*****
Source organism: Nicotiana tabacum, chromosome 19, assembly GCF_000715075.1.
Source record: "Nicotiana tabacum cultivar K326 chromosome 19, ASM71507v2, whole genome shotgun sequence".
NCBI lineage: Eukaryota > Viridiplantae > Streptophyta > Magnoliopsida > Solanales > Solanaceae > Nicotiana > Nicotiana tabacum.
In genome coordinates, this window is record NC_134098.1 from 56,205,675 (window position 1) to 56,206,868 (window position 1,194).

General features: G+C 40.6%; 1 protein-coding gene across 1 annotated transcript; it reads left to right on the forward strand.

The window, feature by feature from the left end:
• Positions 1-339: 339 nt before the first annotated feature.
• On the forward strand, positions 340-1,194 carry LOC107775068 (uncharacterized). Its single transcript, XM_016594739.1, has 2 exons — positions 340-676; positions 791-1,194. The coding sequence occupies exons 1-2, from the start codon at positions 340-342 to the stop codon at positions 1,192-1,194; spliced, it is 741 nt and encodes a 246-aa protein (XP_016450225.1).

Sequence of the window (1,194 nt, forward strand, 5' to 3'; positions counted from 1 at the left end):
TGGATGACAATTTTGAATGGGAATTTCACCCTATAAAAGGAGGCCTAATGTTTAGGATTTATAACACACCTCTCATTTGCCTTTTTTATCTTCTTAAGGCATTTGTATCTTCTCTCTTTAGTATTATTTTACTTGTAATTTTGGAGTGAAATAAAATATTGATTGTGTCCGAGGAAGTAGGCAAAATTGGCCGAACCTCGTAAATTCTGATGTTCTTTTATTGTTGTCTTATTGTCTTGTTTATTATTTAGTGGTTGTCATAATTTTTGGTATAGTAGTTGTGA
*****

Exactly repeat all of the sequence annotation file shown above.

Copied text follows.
Source organism: Nicotiana tabacum, chromosome 19, assembly GCF_000715075.1.
Source record: "Nicotiana tabacum cultivar K326 chromosome 19, ASM71507v2, whole genome shotgun sequence".
NCBI lineage: Eukaryota > Viridiplantae > Streptophyta > Magnoliopsida > Solanales > Solanaceae > Nicotiana > Nicotiana tabacum.
In genome coordinates, this window is record NC_134098.1 from 56,205,675 (window position 1) to 56,206,868 (window position 1,194).

General features: G+C 40.6%; 1 protein-coding gene across 1 annotated transcript; it reads left to right on the forward strand.

The window, feature by feature from the left end:
• Positions 1-339: 339 nt before the first annotated feature.
• On the forward strand, positions 340-1,194 carry LOC107775068 (uncharacterized). Its single transcript, XM_016594739.1, has 2 exons — positions 340-676; positions 791-1,194. The coding sequence occupies exons 1-2, from the start codon at positions 340-342 to the stop codon at positions 1,192-1,194; spliced, it is 741 nt and encodes a 246-aa protein (XP_016450225.1).

Sequence of the window (1,194 nt, forward strand, 5' to 3'; positions counted from 1 at the left end):
TGGATGACAATTTTGAATGGGAATTTCACCCTATAAAAGGAGGCCTAATGTTTAGGATTTATAACACACCTCTCATTTGCCTTTTTTATCTTCTTAAGGCATTTGTATCTTCTCTCTTTAGTATTATTTTACTTGTAATTTTGGAGTGAAATAAAATATTGATTGTGTCCGAGGAAGTAGGCAAAATTGGCCGAACCTCGTAAATTCTGATGTTCTTTTATTGTTGTCTTATTGTCTTGTTTATTATTTAGTGGTTGTCATAATTTTTGGTATAGTAGTTGTGA